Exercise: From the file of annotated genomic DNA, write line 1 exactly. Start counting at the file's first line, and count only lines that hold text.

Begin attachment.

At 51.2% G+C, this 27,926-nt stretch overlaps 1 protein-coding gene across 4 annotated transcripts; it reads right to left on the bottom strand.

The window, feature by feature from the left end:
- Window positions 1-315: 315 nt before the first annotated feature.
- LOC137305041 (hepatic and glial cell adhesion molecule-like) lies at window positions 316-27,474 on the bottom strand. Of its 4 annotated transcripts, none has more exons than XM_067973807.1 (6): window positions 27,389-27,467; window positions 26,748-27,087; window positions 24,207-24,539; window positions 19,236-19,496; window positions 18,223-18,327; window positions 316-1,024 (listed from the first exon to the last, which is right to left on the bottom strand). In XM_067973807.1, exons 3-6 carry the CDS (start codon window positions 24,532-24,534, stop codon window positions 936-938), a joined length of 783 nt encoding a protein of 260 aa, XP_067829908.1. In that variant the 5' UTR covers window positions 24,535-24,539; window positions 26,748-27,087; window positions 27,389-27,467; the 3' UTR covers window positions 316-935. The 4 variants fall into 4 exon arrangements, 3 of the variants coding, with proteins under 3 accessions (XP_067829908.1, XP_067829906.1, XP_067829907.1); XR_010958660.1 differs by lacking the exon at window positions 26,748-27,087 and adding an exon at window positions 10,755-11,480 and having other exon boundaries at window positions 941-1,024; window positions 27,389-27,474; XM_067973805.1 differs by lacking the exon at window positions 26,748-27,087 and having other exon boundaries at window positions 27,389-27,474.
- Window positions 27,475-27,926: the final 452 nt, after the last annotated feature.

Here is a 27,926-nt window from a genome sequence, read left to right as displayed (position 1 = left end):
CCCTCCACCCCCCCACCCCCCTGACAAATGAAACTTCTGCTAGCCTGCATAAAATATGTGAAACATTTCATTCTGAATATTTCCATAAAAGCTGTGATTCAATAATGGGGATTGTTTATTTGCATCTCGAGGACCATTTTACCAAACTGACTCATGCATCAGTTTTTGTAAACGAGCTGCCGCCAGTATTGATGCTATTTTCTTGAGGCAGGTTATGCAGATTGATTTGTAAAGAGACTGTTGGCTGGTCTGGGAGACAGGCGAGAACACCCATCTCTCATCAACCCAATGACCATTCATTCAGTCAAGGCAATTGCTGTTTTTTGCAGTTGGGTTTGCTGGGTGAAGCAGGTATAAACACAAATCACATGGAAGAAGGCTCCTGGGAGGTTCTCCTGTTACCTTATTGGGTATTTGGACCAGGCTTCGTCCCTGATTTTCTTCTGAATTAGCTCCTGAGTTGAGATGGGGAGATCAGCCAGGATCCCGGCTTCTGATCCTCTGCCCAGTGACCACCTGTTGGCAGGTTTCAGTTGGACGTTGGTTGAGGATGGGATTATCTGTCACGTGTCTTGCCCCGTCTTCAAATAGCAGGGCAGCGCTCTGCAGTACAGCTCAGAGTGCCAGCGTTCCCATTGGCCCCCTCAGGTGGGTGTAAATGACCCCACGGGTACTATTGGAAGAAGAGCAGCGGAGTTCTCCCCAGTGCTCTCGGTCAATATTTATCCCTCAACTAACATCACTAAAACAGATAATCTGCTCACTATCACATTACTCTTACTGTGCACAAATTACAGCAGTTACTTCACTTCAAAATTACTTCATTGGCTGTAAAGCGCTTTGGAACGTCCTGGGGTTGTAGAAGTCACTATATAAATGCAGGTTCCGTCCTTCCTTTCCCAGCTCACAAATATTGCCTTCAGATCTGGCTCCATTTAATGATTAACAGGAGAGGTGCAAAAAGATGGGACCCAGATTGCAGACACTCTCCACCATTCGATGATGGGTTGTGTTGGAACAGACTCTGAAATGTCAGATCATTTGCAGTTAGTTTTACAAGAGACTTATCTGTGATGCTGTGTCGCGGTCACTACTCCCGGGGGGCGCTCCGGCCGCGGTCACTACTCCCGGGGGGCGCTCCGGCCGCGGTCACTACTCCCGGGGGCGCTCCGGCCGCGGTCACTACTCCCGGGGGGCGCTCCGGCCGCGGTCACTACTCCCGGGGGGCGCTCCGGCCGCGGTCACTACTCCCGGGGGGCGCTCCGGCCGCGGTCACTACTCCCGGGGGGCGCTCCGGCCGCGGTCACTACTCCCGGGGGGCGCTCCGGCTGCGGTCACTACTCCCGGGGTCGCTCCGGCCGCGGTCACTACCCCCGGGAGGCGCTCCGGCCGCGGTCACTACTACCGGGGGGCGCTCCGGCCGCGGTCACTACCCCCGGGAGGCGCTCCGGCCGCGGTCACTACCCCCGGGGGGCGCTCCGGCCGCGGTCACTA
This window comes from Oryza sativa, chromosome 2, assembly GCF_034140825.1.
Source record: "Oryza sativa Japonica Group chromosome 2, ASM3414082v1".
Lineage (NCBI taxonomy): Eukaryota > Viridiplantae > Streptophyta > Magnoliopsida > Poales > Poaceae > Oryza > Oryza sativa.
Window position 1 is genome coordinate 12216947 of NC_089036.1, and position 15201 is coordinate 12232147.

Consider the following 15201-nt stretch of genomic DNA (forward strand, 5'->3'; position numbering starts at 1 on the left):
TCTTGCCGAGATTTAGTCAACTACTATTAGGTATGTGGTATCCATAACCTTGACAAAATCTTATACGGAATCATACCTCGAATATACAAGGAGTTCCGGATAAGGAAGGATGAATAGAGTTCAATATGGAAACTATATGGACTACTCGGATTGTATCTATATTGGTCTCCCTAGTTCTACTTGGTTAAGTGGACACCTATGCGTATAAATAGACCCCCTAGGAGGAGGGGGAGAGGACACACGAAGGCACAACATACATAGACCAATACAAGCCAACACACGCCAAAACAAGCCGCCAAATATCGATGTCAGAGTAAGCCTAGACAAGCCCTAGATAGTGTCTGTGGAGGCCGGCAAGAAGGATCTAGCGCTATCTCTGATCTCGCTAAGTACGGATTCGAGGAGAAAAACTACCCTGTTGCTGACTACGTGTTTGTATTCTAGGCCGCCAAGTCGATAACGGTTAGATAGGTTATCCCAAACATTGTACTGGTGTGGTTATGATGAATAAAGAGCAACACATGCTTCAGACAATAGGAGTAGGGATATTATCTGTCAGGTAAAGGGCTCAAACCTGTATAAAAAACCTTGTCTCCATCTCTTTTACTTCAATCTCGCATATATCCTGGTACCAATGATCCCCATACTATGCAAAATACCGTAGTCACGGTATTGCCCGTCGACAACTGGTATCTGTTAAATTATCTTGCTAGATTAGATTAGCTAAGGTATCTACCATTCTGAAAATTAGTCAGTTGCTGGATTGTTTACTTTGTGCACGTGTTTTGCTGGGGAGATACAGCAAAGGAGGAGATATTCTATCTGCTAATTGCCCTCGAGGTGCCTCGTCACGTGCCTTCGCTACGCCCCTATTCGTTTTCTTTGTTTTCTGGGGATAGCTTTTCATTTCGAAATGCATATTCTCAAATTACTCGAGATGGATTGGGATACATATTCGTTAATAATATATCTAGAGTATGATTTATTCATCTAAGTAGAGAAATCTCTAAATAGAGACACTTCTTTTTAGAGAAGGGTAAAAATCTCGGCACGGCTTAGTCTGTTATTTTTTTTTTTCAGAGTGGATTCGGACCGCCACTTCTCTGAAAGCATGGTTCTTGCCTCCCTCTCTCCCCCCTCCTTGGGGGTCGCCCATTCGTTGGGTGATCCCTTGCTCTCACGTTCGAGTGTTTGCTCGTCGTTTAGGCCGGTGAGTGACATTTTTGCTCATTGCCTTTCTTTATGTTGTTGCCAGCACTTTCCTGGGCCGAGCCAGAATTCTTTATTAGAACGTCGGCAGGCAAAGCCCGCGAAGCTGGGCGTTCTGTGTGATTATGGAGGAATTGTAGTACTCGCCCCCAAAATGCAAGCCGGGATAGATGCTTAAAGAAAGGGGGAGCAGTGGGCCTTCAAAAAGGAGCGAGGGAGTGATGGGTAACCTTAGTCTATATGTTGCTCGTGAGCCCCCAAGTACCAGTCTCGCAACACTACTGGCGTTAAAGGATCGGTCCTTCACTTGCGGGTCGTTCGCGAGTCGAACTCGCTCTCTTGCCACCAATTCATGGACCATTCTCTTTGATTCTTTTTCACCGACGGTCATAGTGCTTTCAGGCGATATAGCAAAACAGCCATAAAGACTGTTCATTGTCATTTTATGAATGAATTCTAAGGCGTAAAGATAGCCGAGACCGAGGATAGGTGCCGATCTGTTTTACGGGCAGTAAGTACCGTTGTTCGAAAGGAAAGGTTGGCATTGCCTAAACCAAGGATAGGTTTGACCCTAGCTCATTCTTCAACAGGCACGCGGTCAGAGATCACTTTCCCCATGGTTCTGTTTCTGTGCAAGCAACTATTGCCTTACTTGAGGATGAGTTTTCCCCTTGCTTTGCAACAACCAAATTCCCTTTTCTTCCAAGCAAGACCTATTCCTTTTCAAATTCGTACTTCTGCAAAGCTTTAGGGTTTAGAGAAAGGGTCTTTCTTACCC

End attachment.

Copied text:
At 51.2% G+C, this 27,926-nt stretch overlaps 1 protein-coding gene across 4 annotated transcripts; it reads right to left on the bottom strand.